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    Investigated regions in Guangzhou. The surveyed regions were numbered. Four districts constituted the central area in this survey (④–⑦); other numbered districts constituted the outskirt area.

  • 1.

    Wang QP, Lai DH, Zhu XQ, Chen XG, Lun ZR, 2008. Human angiostrongyliasis. Lancet Infect Dis 8: 621630.

  • 2.

    Rosen L, Laigret J, Bories S, 1961. Observation on an outbreak of eosinophilic meningitis on Tahiti, French Polynesia. Am J Hyg 74: 2642.

  • 3.

    He JZ, Zhu SH, Yang SJ, Yu BW, Chen YS, Hu QX, Wang XB, Wang L, 1984. First discover and evidence of Angiostrongylus cantonensis in the cerebrospinal fluid from the case of the population of the mainland China. Acad J Guangzhou Med Coll 12: 1–4 [in Chinese].

    • Search Google Scholar
    • Export Citation
  • 4.

    Wang J, Qi H, Diao Z, Zheng X, Li X, Ma S, Ji A, Yin C, 2010. An outbreak of Angiostrongylus cantonensis in Beijing. J Parasitol 96: 377381.

  • 5.

    Lv S, Zhang Y, Chen SR, Wang LB, Fang W, Chen F, Jiang JY, Li YL, Du ZW, Zhou XN, 2009. Human angiostrongyliasis outbreak in Dali, China. PLoS Negl Trop Dis 3: e520.

    • Search Google Scholar
    • Export Citation
  • 6.

    Deng ZH, Cai JS, Lin RX, Pei FQ, Cui HE, Ou Y, Gao XX, Wang F, Zhou SQ, Xie YM, 2007. The first local outbreak of Angiostrongylus cantonensis infection in Guangdong province. S China J Prev Med 33: 1720 [in Chinese].

    • Search Google Scholar
    • Export Citation
  • 7.

    Chen D, Zhang Y, Shen H, Wei Y, Huang D, Tan Q, Lan X, Li Q, Chen Z, Li Z, Ou L, Suen H, Ding X, Luo X, Li X, Zhan X, 2011. Epidemiological survey of Angiostrongylus cantonensis in the west-central region of Guangdong Province, China. Parasitol Res 109: 305314.

    • Search Google Scholar
    • Export Citation
  • 8.

    Zhang RL, Chen MX, Gao ST, Geng YJ, Huang DN, Liu JP, Wu YL, Zhu XQ, 2008. Enzootic angiostrongyliasis in Shenzhen, China. Emerg Infect Dis 14: 19551956.

  • 9.

    Hu X, Du J, Tong C, Wang S, Liu J, Li Y, He C, 2011. Epidemic status of Angiostrongylus cantonensis in Hainan Island, China. Asian Pac J Trop Med 4: 275277.

    • Search Google Scholar
    • Export Citation
  • 10.

    Li FH, Zhou XM, Li YZ, Tao H, 2008. Investigation on epidemic focus of Angiostrongylus cantonensis in Yunnan Province, China. J Pathogen Biol 3: 5356 [in Chinese].

    • Search Google Scholar
    • Export Citation
  • 11.

    Qu ZY, Yang X, Cheng M, Lin YF, Liu XM, He A, Wu ZD, Zhan XM, 2011. Enzootic angiostrongyliasis, Guangdong, China, 2008–2009. Emerg Infect Dis 17: 13351336.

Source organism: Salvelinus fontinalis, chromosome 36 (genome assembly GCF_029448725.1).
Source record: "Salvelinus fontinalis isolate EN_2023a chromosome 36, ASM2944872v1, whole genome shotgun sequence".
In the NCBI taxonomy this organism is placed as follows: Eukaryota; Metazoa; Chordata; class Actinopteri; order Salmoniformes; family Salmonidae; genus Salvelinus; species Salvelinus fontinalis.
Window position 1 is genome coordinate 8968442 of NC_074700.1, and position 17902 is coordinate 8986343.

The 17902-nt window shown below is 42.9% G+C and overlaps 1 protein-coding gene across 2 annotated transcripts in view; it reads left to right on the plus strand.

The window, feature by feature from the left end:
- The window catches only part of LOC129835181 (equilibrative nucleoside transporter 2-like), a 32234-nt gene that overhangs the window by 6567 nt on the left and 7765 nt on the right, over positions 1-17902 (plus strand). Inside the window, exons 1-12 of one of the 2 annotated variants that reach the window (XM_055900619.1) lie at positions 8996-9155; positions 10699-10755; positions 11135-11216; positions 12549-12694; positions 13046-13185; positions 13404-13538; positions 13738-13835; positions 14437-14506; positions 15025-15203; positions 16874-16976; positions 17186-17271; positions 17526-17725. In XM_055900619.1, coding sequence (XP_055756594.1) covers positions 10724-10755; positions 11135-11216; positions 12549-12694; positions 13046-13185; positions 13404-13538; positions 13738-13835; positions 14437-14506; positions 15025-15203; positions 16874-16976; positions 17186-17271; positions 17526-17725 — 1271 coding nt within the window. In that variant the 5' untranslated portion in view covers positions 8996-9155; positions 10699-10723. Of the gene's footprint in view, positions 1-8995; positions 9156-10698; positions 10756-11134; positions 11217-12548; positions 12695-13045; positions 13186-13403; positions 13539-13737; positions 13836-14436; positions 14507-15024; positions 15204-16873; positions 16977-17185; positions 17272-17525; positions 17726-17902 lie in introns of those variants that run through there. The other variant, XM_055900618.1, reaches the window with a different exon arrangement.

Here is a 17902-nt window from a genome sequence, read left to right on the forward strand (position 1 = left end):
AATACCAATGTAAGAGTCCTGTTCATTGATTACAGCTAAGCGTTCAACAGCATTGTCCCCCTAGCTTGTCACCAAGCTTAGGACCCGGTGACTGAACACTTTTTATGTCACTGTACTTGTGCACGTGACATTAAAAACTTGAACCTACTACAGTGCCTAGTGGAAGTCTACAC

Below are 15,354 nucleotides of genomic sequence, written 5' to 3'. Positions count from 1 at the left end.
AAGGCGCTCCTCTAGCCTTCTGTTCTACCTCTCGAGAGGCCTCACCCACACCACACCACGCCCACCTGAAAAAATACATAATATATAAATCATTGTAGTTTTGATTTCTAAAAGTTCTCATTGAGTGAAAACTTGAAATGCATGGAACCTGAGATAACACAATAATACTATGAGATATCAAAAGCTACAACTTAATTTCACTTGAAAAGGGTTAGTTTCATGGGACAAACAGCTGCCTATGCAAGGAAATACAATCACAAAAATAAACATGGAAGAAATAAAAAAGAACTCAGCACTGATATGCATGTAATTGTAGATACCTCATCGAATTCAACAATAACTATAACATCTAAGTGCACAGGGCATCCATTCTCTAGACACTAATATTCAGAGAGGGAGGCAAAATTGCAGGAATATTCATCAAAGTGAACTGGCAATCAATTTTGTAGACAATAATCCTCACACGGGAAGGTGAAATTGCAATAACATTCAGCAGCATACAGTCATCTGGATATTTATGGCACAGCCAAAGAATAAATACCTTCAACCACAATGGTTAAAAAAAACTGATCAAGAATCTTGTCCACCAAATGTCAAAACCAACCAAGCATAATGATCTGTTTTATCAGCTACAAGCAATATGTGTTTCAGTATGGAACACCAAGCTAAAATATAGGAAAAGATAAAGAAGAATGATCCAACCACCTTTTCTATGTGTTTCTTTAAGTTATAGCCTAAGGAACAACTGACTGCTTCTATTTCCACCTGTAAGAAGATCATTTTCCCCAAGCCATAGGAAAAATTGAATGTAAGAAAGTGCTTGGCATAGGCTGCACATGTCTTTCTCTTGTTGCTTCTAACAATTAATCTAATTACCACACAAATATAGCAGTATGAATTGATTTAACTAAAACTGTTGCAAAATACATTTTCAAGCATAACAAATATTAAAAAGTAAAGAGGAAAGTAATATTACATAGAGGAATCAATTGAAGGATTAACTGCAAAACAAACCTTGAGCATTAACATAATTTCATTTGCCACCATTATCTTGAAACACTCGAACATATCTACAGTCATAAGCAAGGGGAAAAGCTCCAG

• Search Google Scholar
    • Export Citation
  • 12.

    Huang D, Chen DX, Zhang Y, Li XM, Zhan XM, 2008. Investigation of the infection of Angiostrongylus cantonen in Yangchun City of Guangdong. J Pathogen Biol 3: 695696.

    • Search Google Scholar
    • Export Citation
  • 13.

    Lv S, Zhang Y, Steinmann P, Zhou XN, 2008. Emerging angiostrongyliasis in Mainland China. Emerg Infect Dis 14: 161164.

  • 14.

    Wang QP, Chen XG, Lun ZR, 2007. Invasive freshwater snail, China. Emerg Infect Dis 13: 11191120.

  • 15.

    Lin JX, Li YS, Zhu K, Chen BJ, Cheng YZ, Lin JC, Cao Y, Chen RZ, 2003. Epidemiological study on group infection of Angiostrongylus cantonensis in Changle City. Zhongguo Ji Sheng Chong Xue Yu Ji Sheng Chong Bing Xue Za Zhi 21: 110112 [in Chinese].

    • Search Google Scholar
    • Export Citation
  • 16.

    Xue DY, Ruan YZ, Lin BC, Zheng RY, Fang JQ, Zhao QY, Li MF, Pan CW, 2000. Epidemiological investigation on an outbreak of Angiostrongylus cantonensis in Wenzhou. Zhongguo Ji Sheng Chong Xue Yu Ji Sheng Chong Bing Xue Za Zhi 18: 176178 [in Chinese].

    • Search Google Scholar
    • Export Citation
  • 17.

    Liang HK, Sheng HX, Xu BK, 1984. Survey on the infection situation of definitive host, intermediate host and transport host of Angiostrongylus cantonensis in Guangzhou City. Zhonghua Liu Xing Bing Xue Za Zhi 5: 245248 [in Chinese].

    • Search Google Scholar
    • Export Citation
  • 18.

    Sithithaworn P, Brockelman WY, Brockelman C, 1991. Transmission of Angiostrongylus cantonensis through the giant African snail Achatina fulica: an experimental study. Southeast Asian J Trop Med Public Health 22: S200S205.

    • Search Google Scholar
    • Export Citation

 

 

 

 

 

Enzootic Angiostrongyliasis in Guangzhou, China, 2008–2010

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  • Zhongshan School of Medicine, Sun Yat-sen University, Guangzhou, Guangdong Province, People's Republic of China; Key Laboratory for Tropical Diseases Control, Ministry of Education, Sun Yat-sen University, Guangzhou, Guangdong Province, People's Republic of China; Department of Plant Protection, Zhongkai University of Agriculture and Engineering, Guangzhou, Guangdong Province, People's Republic of China

This study was conducted to gain an understanding of the Angiostrongylus cantonensis infection status of rodent definitive host, snail intermediate host, and local residents in Guangzhou, China. A total of 430 rats were captured and 23 rats, from two species, were infected, with an average infection rate of 5.35%. A total of 795 Achatina fulica snails and 734 Pomacea canaliculata snails were collected. The average infection rates of these two species were 13.96% (111 of 795) and 1.50% (11 of 734), respectively. As for the seroprevalence of different occupations, the rate among the “general group” was significantly lower than the “occupational group.” From this survey, Guangzhou is implicated to be the natural focus of Angiostrongylus cantonensis. Rattus norvegicus and Achatina fulica play important roles in spreading this nematode in Guangzhou. Residents who live in Guangzhou, especially those working in certain industries such as agriculture, food-making, and aquaculture, face a higher risk of infection.